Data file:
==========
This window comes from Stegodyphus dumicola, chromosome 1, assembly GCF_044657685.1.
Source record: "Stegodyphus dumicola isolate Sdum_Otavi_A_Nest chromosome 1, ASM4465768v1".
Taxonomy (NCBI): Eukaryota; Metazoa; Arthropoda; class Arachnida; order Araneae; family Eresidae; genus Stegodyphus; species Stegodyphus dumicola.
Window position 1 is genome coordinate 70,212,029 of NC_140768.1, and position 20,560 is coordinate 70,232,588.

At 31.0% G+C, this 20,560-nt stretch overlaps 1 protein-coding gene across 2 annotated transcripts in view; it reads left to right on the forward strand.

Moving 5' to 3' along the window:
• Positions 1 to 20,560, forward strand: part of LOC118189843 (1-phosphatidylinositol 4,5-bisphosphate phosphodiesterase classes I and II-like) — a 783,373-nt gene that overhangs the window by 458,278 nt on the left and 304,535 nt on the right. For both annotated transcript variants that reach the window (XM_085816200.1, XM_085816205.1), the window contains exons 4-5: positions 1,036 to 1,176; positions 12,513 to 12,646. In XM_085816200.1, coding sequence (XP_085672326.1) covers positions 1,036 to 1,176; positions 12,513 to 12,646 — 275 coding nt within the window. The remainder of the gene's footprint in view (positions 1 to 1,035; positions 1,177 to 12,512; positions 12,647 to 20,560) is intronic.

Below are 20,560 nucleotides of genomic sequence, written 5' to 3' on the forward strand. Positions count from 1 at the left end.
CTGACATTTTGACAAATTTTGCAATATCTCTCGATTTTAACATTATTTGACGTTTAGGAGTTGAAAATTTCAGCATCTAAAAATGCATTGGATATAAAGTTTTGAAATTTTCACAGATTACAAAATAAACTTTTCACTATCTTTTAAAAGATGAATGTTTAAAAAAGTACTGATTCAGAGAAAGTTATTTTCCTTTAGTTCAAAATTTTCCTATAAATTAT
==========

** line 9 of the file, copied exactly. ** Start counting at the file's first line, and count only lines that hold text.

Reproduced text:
CTGACATTTTGACAAATTTTGCAATATCTCTCGATTTTAACATTATTTGACGTTTAGGAGTTGAAAATTTCAGCATCTAAAAATGCATTGGATATAAAGTTTTGAAATTTTCACAGATTACAAAATAAACTTTTCACTATCTTTTAAAAGATGAATGTTTAAAAAAGTACTGATTCAGAGAAAGTTATTTTCCTTTAGTTCAAAATTTTCCTATAAATTAT